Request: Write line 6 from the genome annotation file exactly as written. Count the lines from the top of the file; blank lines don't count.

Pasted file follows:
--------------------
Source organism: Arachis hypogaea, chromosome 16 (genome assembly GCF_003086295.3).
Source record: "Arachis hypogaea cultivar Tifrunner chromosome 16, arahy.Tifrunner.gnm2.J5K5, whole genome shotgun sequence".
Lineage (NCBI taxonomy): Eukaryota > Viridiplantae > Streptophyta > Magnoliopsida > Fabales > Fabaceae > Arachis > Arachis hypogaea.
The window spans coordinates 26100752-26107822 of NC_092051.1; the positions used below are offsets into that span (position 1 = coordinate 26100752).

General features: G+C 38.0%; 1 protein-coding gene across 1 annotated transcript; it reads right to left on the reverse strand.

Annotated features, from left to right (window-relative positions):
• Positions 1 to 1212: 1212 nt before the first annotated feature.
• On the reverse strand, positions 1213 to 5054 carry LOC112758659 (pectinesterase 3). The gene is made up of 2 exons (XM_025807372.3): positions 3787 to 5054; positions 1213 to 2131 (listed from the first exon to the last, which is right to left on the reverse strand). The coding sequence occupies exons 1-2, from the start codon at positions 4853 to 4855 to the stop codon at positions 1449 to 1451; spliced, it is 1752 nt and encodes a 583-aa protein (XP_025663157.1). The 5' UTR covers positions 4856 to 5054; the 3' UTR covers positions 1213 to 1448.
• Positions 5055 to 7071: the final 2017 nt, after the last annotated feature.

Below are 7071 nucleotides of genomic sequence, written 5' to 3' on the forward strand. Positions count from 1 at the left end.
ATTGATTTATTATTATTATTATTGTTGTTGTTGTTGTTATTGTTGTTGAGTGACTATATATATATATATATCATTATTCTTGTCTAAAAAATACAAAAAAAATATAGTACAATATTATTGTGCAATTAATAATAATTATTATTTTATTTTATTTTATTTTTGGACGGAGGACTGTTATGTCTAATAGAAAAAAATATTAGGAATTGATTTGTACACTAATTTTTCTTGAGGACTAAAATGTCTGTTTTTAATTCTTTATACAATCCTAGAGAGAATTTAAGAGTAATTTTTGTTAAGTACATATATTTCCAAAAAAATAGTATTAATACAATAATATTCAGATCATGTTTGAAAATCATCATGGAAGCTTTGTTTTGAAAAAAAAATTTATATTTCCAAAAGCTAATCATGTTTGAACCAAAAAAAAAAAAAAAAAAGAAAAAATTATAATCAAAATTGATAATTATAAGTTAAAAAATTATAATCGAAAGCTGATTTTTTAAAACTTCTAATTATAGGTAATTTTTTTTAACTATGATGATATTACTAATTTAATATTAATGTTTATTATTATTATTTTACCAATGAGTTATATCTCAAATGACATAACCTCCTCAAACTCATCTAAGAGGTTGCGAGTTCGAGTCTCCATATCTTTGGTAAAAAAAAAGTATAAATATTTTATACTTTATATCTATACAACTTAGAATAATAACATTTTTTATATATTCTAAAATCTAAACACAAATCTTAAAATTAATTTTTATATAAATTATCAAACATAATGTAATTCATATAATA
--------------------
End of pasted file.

Annotated features, from left to right (window-relative positions):